The Labour leadership are wrong. Renationalisation can happen whilst remaining in the EU

Labour's promise to take back control of key public services should be welcomed -- but it's false to claim that this cannot be done whilst in the EU or single market, writes Green MEP Molly Scott Cato.

In his conference speech yesterday, Shadow chancellor John McDonnell reaffirmed his commitment to the public ownership of rail, water and energy. However, Labour’s commitment to public ownership leaves a slightly nasty taste in the mouth.

Jeremy Corbyn suggested at the weekend that the Party’s economic programme, and specifically public ownership, could not be delivered while the UK was within the EU or Single Market. Such claims are, to put in bluntly, simply untrue. 

Corbyn just needs to listen to leading law experts on the matter. Indeed, former adviser to Labour’s shadow Europe ministers, Andy Tarrant, together with Andrea Biondi, professor of European Union Law at King’s College London, have issued a report dispelling such claims.

They conducted a legal assessment of 26 of Labour’s economic proposals and found that the effect of EU or Single Market membership to be negligible.

In addition, Brexit would not provide an optout from state aid rules anyway, as the World Trade Organisation imposes similar limits on subsidies members can pay to domestic industries.

The authors note the UK would have to more than triple the amount it spends on state aid to even match the proportion of GDP which Germany spends on subsidising its public companies.

And it is worth reminding Labour that French railways and German municipal energy are examples of exactly what Labour wants to do in terms of public ownership.

It is also important to point out that state aid rules help protect states from being bribed into corporate handouts; they fight crony capitalism and make sure competition actually works. So Ireland was found to be unlawful as a tax stooge for Apple precisely thanks to EU state aid rules.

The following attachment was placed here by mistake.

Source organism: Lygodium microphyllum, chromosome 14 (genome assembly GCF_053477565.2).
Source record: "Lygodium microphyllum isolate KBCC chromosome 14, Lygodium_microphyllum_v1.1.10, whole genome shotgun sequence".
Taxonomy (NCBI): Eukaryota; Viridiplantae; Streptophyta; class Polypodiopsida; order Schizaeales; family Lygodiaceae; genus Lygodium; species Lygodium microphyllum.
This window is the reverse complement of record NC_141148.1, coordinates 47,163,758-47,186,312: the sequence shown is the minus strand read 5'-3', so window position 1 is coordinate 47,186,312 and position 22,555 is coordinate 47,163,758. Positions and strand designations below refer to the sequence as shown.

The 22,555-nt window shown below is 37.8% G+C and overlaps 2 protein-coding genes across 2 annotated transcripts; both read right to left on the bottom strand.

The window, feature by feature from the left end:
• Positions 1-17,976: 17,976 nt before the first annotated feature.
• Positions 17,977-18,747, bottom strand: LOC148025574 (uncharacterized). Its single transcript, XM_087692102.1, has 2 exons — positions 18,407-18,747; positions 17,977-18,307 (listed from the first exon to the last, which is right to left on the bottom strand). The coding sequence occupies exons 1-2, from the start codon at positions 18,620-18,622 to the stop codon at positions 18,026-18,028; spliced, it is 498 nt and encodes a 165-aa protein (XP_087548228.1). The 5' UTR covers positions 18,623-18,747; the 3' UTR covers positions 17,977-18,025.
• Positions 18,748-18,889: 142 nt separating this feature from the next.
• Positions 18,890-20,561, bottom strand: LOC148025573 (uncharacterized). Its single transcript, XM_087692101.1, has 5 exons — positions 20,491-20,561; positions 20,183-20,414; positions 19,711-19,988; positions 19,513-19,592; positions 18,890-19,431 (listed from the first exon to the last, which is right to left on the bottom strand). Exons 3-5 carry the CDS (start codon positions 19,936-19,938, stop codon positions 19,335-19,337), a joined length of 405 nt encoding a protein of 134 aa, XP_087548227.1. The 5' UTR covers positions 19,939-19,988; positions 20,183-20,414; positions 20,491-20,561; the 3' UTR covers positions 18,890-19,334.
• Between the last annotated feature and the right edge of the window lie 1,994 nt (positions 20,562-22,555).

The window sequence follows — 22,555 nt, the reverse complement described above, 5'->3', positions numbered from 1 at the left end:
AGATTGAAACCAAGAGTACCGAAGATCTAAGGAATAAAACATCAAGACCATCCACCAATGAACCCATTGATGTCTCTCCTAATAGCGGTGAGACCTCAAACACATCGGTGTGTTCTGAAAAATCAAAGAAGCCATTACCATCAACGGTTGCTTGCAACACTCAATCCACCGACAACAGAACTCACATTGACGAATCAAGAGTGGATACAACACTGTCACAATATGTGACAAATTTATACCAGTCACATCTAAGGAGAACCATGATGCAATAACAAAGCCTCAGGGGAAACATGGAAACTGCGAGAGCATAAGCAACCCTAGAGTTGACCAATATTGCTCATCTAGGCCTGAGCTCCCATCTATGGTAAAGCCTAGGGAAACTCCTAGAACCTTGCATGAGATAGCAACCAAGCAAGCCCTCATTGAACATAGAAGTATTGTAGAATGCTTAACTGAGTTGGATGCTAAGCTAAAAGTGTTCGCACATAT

John McDonnel’s speech, reiterating Labour’s commitment to public ownership, came hot on the heels of a heated conference debate on Brexit. Or rather on whether conference would debate Brexit, the dominant political issue of the day.

This non-debate revealed the true extent of the splits inside the Party, with some calling for Labour to openly oppose Brexit altogether, while others condemned a Stop Brexit rally outside the conference centre as an attempt to undermine Jeremy Corbyn’s leadership.

It is clear that the ‘Lexit’ wing of the Party, which includes many members of Momentum and which best represents Corbyn’s own longstanding position on Brexit, now steers Labour’s strategy.

Many in the Party can see the economic disaster that will unfold, which is why Corbyn faced calls at the weekend from more than 30 Labour MPs, MEPs, peers, trade union leaders and mayors to commit to full and permanent membership of the Single Market and customs union.

This has been echoed by London’s mayor, Sadiq Khan, who has called for the UK to stay in the Single Market after the two-year transition period. Yet despite all this, there will be no vote on Brexit or on future membership of the Single Market at conference.

It is also clear that the last Labour manifesto’s position on Brexit was based on a false premise. Corbyn believed, or wanted to believe, that the Party’s economic programme was not going to be possible inside the EU or Single Market.